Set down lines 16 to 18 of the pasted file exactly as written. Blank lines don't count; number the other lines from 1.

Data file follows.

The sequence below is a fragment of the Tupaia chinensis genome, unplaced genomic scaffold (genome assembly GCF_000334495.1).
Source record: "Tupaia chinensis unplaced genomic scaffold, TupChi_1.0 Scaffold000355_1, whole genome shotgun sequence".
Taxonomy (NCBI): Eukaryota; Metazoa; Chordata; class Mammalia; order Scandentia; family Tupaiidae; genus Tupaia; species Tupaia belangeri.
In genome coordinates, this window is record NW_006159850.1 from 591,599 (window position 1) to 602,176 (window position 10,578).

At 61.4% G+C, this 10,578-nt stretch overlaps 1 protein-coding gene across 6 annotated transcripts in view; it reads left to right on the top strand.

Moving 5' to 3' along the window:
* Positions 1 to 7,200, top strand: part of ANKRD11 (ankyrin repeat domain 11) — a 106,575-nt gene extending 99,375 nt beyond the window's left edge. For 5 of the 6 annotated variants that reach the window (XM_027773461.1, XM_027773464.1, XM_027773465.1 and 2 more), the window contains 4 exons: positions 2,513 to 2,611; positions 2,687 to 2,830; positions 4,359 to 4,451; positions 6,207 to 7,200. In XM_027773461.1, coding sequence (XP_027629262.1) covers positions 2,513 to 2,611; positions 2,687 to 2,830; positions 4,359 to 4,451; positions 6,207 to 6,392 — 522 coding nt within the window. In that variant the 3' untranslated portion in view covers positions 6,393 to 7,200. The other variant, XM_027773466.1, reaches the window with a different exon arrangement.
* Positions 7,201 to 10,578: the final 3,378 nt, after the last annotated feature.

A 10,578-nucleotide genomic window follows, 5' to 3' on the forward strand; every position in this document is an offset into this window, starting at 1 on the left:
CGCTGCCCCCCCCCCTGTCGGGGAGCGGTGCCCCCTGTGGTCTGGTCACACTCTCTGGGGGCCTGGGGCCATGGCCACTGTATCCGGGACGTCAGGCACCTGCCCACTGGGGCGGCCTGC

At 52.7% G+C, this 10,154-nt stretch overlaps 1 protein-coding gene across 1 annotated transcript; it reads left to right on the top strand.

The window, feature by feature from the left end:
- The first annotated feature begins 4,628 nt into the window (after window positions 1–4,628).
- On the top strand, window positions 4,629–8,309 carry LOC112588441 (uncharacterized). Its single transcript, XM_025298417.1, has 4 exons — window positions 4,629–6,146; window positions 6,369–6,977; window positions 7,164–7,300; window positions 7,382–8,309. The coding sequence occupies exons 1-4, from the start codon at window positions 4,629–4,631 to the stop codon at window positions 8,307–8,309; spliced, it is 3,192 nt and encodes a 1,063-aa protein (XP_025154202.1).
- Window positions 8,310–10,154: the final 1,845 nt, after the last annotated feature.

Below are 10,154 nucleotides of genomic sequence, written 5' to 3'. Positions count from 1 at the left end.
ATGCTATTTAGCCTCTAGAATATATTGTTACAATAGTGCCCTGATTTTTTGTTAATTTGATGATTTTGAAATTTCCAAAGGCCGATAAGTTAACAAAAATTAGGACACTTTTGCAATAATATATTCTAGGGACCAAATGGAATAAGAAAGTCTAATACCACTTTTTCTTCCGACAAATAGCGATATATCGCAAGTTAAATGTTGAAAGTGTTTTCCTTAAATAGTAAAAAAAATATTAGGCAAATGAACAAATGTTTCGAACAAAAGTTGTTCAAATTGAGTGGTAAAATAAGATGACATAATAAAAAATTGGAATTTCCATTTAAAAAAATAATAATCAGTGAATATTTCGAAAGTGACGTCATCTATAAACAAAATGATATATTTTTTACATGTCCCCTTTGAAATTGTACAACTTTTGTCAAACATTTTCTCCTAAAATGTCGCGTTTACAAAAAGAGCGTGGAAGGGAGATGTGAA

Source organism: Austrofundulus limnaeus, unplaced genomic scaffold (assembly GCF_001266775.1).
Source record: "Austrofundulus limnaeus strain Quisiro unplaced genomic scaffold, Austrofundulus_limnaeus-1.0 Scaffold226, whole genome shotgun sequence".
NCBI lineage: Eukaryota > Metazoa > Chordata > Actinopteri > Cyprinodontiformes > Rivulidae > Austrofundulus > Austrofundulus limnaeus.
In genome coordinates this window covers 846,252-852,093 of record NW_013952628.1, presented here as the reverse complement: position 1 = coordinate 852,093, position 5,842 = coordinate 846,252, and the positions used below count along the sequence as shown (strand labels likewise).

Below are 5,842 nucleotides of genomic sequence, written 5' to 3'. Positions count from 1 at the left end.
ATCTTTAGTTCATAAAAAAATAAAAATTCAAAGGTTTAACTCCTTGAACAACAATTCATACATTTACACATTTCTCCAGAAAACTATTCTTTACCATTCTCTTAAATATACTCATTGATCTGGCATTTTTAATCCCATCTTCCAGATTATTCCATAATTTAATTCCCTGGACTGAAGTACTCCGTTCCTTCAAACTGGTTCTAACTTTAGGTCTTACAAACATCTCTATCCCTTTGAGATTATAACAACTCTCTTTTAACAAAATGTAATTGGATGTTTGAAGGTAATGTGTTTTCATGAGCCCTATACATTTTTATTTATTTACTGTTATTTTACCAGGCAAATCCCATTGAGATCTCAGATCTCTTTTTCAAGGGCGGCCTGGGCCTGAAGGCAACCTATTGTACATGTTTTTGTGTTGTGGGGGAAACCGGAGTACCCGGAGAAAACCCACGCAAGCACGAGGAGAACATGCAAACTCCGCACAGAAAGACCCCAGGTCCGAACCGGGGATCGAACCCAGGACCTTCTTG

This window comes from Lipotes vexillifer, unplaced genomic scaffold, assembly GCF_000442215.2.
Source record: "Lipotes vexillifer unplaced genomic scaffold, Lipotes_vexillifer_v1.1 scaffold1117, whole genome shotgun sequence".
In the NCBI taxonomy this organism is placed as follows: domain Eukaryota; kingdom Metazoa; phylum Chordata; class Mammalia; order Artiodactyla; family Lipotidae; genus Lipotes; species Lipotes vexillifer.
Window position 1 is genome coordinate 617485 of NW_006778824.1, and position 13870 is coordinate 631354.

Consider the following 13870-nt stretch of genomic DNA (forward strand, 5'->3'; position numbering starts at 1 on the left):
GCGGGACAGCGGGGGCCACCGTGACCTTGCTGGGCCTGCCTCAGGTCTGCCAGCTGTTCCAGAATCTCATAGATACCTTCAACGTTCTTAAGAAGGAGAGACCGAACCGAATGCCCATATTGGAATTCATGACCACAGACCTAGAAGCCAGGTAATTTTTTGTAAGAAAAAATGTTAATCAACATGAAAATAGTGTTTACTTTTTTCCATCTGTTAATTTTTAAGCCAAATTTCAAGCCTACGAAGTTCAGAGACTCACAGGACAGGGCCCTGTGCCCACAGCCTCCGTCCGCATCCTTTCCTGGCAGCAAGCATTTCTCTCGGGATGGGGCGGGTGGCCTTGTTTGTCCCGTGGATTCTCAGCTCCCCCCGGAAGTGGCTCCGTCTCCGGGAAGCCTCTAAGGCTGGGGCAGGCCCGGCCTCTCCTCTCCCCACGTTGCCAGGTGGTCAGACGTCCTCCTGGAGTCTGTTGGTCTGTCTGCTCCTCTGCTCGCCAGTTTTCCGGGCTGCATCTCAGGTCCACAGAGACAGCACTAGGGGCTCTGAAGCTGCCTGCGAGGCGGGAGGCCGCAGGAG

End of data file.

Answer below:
Below are 10,154 nucleotides of genomic sequence, written 5' to 3'. Positions count from 1 at the left end.
ATGCTATTTAGCCTCTAGAATATATTGTTACAATAGTGCCCTGATTTTTTGTTAATTTGATGATTTTGAAATTTCCAAAGGCCGATAAGTTAACAAAAATTAGGACACTTTTGCAATAATATATTCTAGGGACCAAATGGAATAAGAAAGTCTAATACCACTTTTTCTTCCGACAAATAGCGATATATCGCAAGTTAAATGTTGAAAGTGTTTTCCTTAAATAGTAAAAAAAATATTAGGCAAATGAACAAATGTTTCGAACAAAAGTTGTTCAAATTGAGTGGTAAAATAAGATGACATAATAAAAAATTGGAATTTCCATTTAAAAAAATAATAATCAGTGAATATTTCGAAAGTGACGTCATCTATAAACAAAATGATATATTTTTTACATGTCCCCTTTGAAATTGTACAACTTTTGTCAAACATTTTCTCCTAAAATGTCGCGTTTACAAAAAGAGCGTGGAAGGGAGATGTGAA

Source organism: Austrofundulus limnaeus, unplaced genomic scaffold (assembly GCF_001266775.1).